The film is a fast-moving collection of cerebral talking heads intercut with creative inserts (like animation or shots of the slicing of a Puerto Rico-shaped cake, to show how some citizens end up with crumbs). Watching it feels like packing a semester-long history course with a very cool, left-leaning teacher into less than 90 minutes. The aim is wide-reaching and abstract, yet cohesive and invigorating.

Rather than follow the ethnographic film form, in which an objective voice of God gives a third-person description of the life of an exotic subject, this narration uses the second person to address the audience directly. The narrator outlines specific tasks through which audience members can supposedly achieve enlightenment, like “counterattacking your inner programming” and not watching television, because “it is used to dumb us down systematically.” We are advised to practice taking good care of ourselves in a “system designed to make you sick through ‘nutricide.’ ”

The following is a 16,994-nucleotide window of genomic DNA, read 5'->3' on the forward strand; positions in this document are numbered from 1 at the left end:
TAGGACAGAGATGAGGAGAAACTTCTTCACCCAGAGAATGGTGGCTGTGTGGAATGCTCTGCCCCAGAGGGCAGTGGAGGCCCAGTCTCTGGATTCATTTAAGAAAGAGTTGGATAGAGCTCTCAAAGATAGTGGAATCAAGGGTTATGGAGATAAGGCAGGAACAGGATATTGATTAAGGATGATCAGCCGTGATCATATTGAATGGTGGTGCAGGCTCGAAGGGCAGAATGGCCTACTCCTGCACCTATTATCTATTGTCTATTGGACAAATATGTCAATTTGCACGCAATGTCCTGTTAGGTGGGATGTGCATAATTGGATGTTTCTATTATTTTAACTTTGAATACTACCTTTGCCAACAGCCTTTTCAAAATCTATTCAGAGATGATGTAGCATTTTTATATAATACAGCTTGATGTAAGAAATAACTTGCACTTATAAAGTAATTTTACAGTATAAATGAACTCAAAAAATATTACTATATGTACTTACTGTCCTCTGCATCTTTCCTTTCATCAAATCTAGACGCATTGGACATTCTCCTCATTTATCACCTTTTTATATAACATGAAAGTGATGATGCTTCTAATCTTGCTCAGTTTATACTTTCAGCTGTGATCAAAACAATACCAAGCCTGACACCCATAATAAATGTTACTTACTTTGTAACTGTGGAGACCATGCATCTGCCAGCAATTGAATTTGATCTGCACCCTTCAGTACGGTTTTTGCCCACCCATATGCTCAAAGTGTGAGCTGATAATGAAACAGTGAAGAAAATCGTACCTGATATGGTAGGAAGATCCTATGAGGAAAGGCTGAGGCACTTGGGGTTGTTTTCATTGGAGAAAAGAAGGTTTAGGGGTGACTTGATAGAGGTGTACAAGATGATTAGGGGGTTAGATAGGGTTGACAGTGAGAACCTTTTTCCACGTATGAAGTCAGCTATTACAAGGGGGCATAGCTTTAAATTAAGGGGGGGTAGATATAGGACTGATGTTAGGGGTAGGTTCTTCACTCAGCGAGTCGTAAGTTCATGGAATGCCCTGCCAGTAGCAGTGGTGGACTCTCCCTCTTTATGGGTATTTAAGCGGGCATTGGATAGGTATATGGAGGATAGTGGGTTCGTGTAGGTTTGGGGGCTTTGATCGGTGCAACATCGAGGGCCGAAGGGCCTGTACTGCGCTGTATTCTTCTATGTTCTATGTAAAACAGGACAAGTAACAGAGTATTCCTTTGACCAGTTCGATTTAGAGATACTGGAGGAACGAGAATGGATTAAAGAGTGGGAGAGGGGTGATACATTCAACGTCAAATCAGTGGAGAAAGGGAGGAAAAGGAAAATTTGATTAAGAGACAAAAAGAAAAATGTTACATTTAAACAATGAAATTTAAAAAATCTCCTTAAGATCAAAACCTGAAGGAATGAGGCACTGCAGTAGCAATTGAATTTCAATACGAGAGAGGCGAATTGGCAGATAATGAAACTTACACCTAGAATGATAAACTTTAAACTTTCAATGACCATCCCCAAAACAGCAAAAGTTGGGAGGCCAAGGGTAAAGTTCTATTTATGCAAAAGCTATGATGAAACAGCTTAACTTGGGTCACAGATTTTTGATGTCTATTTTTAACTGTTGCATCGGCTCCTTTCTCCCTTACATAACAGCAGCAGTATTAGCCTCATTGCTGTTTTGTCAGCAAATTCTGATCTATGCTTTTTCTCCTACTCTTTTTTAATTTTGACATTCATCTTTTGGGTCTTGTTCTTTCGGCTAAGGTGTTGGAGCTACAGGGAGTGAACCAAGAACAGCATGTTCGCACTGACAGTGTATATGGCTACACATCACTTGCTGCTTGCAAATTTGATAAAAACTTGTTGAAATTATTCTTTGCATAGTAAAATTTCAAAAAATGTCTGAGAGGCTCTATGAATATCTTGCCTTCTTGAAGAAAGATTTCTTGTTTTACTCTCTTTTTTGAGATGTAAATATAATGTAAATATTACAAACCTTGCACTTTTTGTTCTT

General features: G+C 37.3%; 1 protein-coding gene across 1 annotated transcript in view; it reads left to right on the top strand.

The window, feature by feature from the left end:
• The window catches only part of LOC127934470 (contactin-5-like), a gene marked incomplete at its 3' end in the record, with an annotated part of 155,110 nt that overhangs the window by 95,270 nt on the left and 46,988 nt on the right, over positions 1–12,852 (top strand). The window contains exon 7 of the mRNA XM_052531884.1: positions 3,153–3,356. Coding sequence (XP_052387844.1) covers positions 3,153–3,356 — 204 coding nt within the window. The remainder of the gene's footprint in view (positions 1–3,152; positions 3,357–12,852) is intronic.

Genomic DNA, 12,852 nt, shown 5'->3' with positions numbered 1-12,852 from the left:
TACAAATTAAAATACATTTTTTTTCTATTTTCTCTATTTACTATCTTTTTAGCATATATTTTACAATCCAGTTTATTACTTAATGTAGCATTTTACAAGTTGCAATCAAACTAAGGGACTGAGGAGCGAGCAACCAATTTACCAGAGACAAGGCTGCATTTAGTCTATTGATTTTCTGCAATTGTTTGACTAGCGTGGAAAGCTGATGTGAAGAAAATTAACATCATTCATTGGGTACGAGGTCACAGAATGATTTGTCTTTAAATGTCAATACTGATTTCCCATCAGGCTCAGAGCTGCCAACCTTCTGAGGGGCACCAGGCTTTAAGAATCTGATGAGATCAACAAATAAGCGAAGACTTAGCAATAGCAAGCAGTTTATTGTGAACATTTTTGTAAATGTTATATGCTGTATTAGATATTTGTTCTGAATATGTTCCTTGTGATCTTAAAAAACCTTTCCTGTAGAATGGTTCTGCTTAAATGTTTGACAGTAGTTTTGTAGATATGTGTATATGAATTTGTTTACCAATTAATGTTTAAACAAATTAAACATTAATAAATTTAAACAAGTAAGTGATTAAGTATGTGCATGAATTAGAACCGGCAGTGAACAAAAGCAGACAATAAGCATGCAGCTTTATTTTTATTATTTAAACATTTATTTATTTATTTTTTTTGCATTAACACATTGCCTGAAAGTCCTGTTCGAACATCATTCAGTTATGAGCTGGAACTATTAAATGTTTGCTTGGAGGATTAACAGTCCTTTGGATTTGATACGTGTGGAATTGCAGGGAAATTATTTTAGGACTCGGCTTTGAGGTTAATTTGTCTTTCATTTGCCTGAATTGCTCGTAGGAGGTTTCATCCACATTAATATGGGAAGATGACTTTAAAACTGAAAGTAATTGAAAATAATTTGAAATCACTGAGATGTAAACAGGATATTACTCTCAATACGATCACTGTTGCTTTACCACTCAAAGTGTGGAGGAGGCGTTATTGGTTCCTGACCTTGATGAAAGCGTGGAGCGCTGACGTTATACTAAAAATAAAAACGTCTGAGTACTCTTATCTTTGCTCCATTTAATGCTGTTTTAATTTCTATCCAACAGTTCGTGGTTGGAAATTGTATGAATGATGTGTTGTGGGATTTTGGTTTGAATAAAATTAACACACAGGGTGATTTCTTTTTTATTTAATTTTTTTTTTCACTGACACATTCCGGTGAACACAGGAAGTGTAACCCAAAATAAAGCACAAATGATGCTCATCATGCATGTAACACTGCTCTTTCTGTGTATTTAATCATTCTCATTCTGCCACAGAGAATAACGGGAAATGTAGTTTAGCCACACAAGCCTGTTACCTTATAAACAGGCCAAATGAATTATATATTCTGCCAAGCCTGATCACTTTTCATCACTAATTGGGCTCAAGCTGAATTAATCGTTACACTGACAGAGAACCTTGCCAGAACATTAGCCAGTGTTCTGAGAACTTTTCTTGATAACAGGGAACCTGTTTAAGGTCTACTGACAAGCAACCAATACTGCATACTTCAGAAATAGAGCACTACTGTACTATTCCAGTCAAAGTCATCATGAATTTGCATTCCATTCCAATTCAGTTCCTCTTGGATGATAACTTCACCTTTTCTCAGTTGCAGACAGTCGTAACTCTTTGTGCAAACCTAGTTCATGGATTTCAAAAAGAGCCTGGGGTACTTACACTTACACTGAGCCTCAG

Strong language, referring to Puerto Rico as a slave of the United States, is a reminder of the connection between slavery and colonization, the major focus of the film. It reminds viewers that before one man owns another, one nation owns another land.

Is narrative necessary for an informative documentary? Rather than stirring empathy for a few people, as many documentaries do, this ambitious film steps back and tries to present a character study of a nation.  It finds a radical form for a radical message."